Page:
When we’re driving, there are forces that make the trailer want to twist like this — wind, road undulations, and driving inputs.  We can’t get rid of the forces that cause these minor rotational movements, so we need to make it easy for the trailer to “settle back” after inputs happen.  More rotational inertia (like the blue weights) makes the trailer harder to “settle” after such inputs.

What does this mean?

Here are several important implications for distribution of weight on the trailer.  (Please note, we are not talking about Weight Distribution Hitches, those are loosely related, but not part of this article.)

  1. Focusing weight toward the center of the trailer decreases the rotational inertia about the vertical axis, and the trailer becomes more stable.  While moving the load to the trailer center is not always possible, we certainly don’t want to put the heavy bits near the ends.
  2. Heavy bits near the front are less intrusive for stability than at the rear.  The hitch at the tow vehicle acts as a secondary pivot, which gives more control for weights at the front.  However, we don’t want to overdo it for tongue weight.  See more below.
  3. Even distribution of load usually works just fine.  Don’t get to worried about the distribution of weight, but do be conscious of it.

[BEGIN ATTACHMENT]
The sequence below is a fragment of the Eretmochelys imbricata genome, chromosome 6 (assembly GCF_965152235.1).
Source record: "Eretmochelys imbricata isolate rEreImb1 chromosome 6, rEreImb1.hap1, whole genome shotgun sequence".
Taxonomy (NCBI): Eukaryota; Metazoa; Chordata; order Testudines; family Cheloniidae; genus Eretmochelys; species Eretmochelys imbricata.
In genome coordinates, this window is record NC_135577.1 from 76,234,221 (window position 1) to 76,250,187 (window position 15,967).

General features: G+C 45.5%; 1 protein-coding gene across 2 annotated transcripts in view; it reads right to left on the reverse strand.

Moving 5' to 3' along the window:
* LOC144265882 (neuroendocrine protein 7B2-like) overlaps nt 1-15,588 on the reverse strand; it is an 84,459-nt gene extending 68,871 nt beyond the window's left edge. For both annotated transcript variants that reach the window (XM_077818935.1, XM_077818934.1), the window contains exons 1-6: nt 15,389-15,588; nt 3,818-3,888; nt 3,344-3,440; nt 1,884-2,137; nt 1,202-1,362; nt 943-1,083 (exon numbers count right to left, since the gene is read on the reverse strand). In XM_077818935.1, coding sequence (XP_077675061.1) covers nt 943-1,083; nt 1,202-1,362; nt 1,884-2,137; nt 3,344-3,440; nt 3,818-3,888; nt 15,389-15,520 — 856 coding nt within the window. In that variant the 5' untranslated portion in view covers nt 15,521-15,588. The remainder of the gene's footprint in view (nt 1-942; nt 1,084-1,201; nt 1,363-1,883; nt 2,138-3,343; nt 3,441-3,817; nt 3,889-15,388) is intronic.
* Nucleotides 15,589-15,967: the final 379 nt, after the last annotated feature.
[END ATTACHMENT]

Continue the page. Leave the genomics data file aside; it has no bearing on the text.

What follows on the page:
4. Lower center of mass is also better.  The images above simplify the truth of dynamics, because there are forces, like wind and cornering, that want to tip the trailer, which is another order of complication.  As we think about dynamics, height is worth mentioning.  While this is a lower priority effect, it is important just the same.  More care in corners, and slower speeds are recommended for trailers with a high center of mass.
  5. Finally, keeping the weights generally centered left to right.  Yes, it stands to reason, but we mention it here for completeness.

How much does any of this matter?

Let’s shift gears a little and look more at a few details.  Don’t worry, we’ll come back to the practical applications.

What Is Trailer Weight?

It’s easy to make the argument that axles, wheels and tires are unsprung weight and therefore not included in calculations with trailer weight.